Through the Institut Sénégalais de Recherches Agricoles (ISRA) and Union Nationale Interprofessionnelle des Semences du Sénégal (UNIS), the Government of Senegal and the African Agricultural Technology Foundation (AATF) have partnered to increase agricultural productivity in the West African country.
The cooperation focuses on high-priority crops like rice, maize, groundnuts, and cassava that the government is working to develop in order to increase productivity despite climate change risks.
“Senegal is a net food importer. The production of food crops does not meet Senegal’s needs. The production of major staple food crops covers barely 30 per cent of consumption needs. The country imports almost 70 per cent of its food and people go hungry even though 60 per cent of the workforce is engaged in food crop production. Yet only 65 per cent of Senegal’s 3.8 million hectares of arable land is farmed,” said the Minister who was represented by Mr Ndao, Secretary to the Ministry of Agriculture and Rural Equipment.
The Minister is optimistic that the collaboration with AATF will bring valuable interventions capable of steering the country’s agricultural sector to the pathway to success.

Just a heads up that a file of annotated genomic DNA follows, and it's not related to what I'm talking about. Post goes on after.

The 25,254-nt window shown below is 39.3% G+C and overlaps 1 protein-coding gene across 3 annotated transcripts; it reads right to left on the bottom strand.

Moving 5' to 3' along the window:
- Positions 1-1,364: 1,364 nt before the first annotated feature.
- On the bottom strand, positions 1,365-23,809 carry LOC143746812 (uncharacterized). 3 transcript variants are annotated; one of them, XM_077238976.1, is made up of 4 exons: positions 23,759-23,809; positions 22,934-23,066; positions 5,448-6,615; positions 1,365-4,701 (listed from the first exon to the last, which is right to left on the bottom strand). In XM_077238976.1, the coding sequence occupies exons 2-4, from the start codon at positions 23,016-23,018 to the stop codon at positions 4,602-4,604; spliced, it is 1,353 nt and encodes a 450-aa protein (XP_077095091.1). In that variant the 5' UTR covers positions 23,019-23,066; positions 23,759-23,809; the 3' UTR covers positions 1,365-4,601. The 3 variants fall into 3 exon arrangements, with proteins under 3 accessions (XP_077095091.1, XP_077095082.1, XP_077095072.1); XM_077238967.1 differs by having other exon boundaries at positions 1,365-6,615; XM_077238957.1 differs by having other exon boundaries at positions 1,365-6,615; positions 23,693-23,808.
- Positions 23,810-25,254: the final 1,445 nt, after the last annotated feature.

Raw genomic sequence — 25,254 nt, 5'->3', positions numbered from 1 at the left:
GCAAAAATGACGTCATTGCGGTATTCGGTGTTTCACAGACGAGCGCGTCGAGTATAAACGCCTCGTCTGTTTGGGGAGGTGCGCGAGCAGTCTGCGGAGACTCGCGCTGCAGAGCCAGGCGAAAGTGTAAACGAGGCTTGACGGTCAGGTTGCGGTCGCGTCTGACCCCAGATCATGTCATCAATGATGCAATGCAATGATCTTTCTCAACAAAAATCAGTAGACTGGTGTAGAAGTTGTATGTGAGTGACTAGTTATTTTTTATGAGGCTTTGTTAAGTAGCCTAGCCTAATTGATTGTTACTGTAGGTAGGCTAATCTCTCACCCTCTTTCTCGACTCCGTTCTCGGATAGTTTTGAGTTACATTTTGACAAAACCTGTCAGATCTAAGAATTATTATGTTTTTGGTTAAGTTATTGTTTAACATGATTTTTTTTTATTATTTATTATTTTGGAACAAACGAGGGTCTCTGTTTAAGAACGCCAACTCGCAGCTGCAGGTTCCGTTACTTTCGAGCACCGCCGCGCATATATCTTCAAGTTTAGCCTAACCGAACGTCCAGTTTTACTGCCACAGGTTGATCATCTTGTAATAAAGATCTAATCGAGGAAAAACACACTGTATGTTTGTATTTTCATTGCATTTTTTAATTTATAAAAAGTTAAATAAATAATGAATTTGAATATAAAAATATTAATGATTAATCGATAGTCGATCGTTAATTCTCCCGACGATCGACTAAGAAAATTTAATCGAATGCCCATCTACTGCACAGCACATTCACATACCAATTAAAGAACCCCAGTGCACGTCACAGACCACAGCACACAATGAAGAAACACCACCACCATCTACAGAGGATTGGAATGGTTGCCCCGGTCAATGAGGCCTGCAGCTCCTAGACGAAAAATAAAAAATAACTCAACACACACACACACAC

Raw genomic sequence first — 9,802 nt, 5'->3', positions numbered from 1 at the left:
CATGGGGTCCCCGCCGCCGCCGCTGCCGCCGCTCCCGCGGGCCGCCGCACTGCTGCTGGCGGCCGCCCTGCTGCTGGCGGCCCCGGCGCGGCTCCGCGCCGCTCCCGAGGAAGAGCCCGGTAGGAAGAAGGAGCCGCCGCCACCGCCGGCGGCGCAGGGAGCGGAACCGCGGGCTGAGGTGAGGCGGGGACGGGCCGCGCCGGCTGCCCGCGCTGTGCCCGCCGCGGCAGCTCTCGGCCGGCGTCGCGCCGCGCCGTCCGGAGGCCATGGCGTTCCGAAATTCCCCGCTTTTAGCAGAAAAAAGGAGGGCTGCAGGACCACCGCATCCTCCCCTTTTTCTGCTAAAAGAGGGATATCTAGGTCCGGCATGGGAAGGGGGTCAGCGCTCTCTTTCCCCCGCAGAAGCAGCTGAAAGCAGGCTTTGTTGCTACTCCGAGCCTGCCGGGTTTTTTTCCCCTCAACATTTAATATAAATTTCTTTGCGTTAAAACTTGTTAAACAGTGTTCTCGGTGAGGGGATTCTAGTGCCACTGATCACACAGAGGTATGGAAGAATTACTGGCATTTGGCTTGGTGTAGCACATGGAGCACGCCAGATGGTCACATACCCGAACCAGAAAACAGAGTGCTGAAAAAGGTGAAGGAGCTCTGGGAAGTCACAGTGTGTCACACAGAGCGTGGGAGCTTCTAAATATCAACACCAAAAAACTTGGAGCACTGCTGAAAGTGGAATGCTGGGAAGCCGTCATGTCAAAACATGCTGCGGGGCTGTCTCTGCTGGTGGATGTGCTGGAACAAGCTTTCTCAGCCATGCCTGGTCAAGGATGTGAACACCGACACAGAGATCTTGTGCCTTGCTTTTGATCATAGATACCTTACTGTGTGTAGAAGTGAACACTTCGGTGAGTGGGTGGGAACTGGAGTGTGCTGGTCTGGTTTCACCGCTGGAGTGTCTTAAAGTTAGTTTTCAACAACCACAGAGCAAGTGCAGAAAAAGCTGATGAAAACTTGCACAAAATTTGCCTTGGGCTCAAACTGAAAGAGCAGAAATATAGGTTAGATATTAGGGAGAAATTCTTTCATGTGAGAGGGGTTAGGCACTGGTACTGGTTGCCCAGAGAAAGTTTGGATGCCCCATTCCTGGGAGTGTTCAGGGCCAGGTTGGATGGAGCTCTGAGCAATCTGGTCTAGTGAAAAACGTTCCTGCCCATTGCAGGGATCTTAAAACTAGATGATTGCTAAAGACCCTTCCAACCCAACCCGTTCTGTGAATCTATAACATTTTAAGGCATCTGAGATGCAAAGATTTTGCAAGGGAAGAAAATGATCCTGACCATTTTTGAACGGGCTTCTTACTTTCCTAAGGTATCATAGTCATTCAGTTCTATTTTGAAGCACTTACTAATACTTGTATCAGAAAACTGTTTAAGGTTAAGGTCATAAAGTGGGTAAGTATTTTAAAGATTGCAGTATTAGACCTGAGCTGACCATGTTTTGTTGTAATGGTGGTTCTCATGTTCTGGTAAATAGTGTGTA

Dr Canisius Kanangire, Executive Director, AATF said that AATF used a public-private model to support technology transfer to benefit farmers in the most sustainable and affordable manner. He was hopeful AATF can do the same in Senegal through the partnership with the Government.
“At AATF, we have managed the development and release of a variety of technologies that address challenges impacting smallholder farmer productivity. It is my sincere hope that with appropriate information and deployment, farmers in Senegal will benefit from such technology,’ he added.
Dr Momar Talla Seck, Director General ISRA said agriculture, an important element for economic development, remained one of the sectors most affected by the effects of climate change. “Faced with this reality exacerbated by the global security and health situation, which has a negative impact on the supply of agricultural products and their increase on the international market, it is more than necessary to support local agricultural production.”.
He commended the partnership that brought the various sector players together saying the objective of the partnership is to improve the performance of important value chains in Senegal, based on the generation and dissemination of agricultural knowledge and technologies, as well as the strengthening of the capacities of the actors and their organisation.
“Indeed, in the face of the many challenges that threaten the development objectives of our States and have a negative impact on food security and our livelihoods, it is more than necessary to mobilise all our expertise for an appropriate response,” he said.